AS top global analysts grapple with the UK’s new monetary theory “collapsing the economy” fresh ways of dealing with the looming cost-of-living crisis must be explored.

Last week I was reminded once more of a specifically Glaswegian form of quantitative easing. I’d first learned of this during the pandemic from a young Maryhill taxi-driver who was proudly showing me his new and expensive-looking wrist-watch.

“That should last you a few years,” I said.

“It actually won’t,” he said. “I’m gonnae bonus-ball it.”

I’d only ever heard the term “bonus ball” in relation to the National Lottery numbers, and then purely as a noun. To hear it now deployed as a verb was bracing and so I enquired further.

The USP, it seems, is to purchase a high-calibre item of merchandise like the aforementioned timepiece or a set of “quality beats” and then issue a limited number of your own rudimentary lottery tickets among family and friends by way of Facebook or that Instagram.

“So, if you buy something for £500 you’d maybe sell 50 tickets for it at 20 quid a pop and make your own 500 quid,” my enterprising driver explained.

“Aren’t we being a bit optimistic about the chances of shifting tickets priced at £20,” I asked.

“Always works,” he said. “A 1-in-50 chance of winning a top brand watch are excellent odds and well worth a £20 punt. People are doing it all over the city.”

I was also informed of another underground currency gaining in popularity around some of the city’s edgier arrondissements. This one doesn’t yet have the potential to deliver immediate financial rewards like bonus-balling, but there are distinct possibilities.

It revolves around the explicit pictorial branding of cigarette packets featuring a chilling assortment of diseases connected with smoking.

It seems that these have now become collectables and that an anointed few are prized more highly than others. These range from the relatively tame picture of someone’s bad teeth right through to what looks like a gangrenous foot and the dystopian body-on-a-mortuary-slab. “I’ve got three wasted lungs. Do you have any spare gammy feet?”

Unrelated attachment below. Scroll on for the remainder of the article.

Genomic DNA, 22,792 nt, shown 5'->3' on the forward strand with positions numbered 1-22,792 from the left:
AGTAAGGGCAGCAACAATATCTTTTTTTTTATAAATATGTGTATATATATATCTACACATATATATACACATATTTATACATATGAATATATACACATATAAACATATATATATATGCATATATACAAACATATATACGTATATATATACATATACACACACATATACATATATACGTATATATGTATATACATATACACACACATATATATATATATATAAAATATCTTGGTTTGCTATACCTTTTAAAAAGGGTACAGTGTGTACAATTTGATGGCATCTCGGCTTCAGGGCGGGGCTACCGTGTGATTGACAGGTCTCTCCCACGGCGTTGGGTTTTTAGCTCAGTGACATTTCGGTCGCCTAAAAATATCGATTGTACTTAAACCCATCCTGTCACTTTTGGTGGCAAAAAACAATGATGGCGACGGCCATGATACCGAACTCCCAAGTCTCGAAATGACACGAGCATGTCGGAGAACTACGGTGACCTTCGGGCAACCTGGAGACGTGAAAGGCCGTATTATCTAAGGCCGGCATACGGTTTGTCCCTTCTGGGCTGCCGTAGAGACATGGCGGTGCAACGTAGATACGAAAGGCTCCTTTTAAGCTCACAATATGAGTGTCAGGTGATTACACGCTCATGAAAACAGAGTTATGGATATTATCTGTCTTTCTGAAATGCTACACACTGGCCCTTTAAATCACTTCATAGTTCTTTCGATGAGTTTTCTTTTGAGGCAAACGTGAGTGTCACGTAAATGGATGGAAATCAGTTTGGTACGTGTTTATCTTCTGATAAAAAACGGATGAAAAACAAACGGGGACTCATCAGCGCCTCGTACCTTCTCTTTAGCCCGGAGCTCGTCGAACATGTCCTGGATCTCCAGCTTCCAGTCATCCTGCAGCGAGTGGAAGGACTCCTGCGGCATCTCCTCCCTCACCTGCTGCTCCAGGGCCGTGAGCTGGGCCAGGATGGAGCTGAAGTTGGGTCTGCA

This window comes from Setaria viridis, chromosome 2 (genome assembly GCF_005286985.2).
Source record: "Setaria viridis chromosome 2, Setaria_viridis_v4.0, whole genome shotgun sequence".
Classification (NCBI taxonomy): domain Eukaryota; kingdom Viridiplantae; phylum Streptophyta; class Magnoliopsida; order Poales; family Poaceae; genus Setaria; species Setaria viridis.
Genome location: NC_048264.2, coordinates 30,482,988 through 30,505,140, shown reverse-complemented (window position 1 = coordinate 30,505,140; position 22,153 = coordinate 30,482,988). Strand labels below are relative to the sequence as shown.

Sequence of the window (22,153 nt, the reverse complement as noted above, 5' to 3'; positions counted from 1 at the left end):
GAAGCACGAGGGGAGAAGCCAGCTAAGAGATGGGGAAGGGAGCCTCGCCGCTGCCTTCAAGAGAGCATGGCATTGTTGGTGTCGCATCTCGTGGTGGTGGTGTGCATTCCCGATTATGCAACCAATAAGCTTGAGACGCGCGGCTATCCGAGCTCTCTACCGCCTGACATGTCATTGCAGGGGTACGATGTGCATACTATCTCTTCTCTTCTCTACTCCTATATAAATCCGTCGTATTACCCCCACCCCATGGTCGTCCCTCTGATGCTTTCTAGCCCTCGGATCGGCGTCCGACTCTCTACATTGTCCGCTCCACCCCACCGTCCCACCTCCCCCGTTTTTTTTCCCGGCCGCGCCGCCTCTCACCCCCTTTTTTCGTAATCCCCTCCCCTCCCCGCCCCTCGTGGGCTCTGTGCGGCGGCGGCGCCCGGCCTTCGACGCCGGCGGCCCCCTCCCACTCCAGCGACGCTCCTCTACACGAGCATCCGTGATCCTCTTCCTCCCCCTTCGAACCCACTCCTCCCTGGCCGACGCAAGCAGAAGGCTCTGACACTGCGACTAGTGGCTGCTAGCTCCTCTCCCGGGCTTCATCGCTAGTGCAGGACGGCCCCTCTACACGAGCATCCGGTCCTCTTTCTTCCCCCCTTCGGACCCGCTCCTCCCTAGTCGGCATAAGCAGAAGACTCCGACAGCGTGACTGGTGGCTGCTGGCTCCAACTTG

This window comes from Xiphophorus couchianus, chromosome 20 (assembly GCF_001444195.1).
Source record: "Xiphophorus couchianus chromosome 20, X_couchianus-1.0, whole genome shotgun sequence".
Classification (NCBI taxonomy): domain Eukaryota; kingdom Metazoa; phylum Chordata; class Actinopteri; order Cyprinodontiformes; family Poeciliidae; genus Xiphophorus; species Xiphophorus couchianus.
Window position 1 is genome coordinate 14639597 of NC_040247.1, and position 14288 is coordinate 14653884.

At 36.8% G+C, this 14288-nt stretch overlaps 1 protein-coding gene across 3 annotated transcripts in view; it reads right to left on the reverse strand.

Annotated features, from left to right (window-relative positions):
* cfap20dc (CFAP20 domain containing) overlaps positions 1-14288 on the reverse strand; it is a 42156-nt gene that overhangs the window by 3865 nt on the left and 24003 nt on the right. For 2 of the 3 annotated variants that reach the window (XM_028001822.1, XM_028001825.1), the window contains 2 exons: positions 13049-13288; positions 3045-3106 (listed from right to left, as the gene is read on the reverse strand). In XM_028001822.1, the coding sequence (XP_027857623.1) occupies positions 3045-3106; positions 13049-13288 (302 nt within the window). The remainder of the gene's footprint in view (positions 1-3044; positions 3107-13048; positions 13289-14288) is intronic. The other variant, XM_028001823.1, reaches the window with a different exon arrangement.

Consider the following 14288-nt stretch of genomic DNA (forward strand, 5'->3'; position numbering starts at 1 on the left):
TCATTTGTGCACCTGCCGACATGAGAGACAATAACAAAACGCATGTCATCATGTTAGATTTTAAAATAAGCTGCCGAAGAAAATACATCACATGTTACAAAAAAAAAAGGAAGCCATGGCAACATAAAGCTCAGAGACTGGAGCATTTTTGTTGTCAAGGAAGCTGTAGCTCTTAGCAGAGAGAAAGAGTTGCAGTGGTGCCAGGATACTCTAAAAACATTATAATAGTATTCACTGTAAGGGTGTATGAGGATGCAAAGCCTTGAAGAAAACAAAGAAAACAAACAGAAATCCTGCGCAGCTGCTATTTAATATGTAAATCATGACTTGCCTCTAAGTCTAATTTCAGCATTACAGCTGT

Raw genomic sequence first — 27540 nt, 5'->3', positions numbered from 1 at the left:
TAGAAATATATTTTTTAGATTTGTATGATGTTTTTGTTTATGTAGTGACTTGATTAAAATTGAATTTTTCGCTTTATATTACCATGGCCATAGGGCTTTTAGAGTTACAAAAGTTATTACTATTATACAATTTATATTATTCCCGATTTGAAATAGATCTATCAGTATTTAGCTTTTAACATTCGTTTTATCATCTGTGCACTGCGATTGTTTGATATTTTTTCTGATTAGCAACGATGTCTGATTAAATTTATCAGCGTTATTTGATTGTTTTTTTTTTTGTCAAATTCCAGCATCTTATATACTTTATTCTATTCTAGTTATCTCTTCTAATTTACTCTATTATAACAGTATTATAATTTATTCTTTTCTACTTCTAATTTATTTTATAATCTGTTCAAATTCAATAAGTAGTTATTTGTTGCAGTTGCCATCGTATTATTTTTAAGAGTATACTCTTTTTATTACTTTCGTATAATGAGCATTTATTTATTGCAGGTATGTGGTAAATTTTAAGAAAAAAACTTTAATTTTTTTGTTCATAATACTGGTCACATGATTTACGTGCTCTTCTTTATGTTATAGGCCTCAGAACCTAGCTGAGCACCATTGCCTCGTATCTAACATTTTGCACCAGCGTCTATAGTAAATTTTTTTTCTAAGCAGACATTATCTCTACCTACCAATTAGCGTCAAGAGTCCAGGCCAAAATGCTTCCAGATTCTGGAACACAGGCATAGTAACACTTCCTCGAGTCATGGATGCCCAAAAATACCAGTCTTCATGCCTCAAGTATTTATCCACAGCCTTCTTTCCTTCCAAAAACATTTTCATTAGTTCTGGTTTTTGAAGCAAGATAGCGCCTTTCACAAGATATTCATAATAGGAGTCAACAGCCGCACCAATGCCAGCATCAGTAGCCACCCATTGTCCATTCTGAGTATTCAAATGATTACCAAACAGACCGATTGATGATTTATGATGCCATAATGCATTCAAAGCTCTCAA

As an inveterate collector from childhood of useless ephemera I’m grimly transfixed by this enthusiasm and have already begun to gather my own used cigarette packets in an attempt to secure the full set.

And I sincerely hope the cigarette manufacturers refrain from deploying that old dodge favoured by the football sticker companies of deliberately making some cards very hard to come by. To exploit health warnings in this way would be cynical and callous.

Last week it was also revealed that a restless spirit had interrupted a “ghost tour” by calling one of the participants “a bawbag”. According to the Daily Record, the team of experts at The Scottish Ghost Company were investigating happenings at a parish church in Elvanfoot, South Lanarkshire using a specialised, hi-tech gizmo.

This “spirit box” clearly picked up the profane phantom voicing the kenspeckle and much-loved Scottish expletive.

Clearly, there might also be a market to exploit here too, especially for those tasked with maintaining old public buildings during the ravages of steep energy price hikes.

This is just a hunch, but it strikes me that some of those who participate in ghost-tours are perhaps more suggestible than might be considered normal. A bit of harmless manipulation involving restless young local roasters could bring in some cash and pay the bams a decent rate of remuneration.

Thus they could shout traditional Scottish imprecations from old church crypts like “yer maw”; “you look like a jaikie” and “you couldnae fight sleep”.

One employment area that looks like escaping the cost-of-living apocalypse is the television drama location managers sector.

Last week, the BBC production, Industry started its second run. This is the one about young, narcissistic hedge fund trainees getting off their faces in cocaine while trying to impress their bosses by being nasty, greedy and selfish. It’s set in London.

The National: The Capture, DCI Rachel Carey (HOLLIDAY GRAINGER). PA/BBC/Heyday Films/NBC Universal

It follows another BBC six-parter called The Capture (star Holliday Grainger shown above) about middle-class, hi-tech spies going a bit off the reservation with the surveillance technology. It’s also set in London.

Then there’s that other spy one about more obsessive and slightly disturbed techies getting in over their heads with the Russians who want to bring down the British government. This is also set in London with bits in Russia.

Then there’s The Split about the tangled web of relationships in a self-obsessed, dysfunctional family of litigation lawyers getting hammered in each other’s back gardens and forming inappropriate liaisons. It’s set in London.

I’d be up for an authentically Glaswegian spy drama about Russian sleepers living in Bearsden. A charismatic politician emerges from them; works her way through Scotland’s political elite and is about to become First Minister before the SNP’s Nato twins Donald McDonald and Alistair McAllister rumble her plan to annexe Glasgow as a mini-statelet of the Kremlin.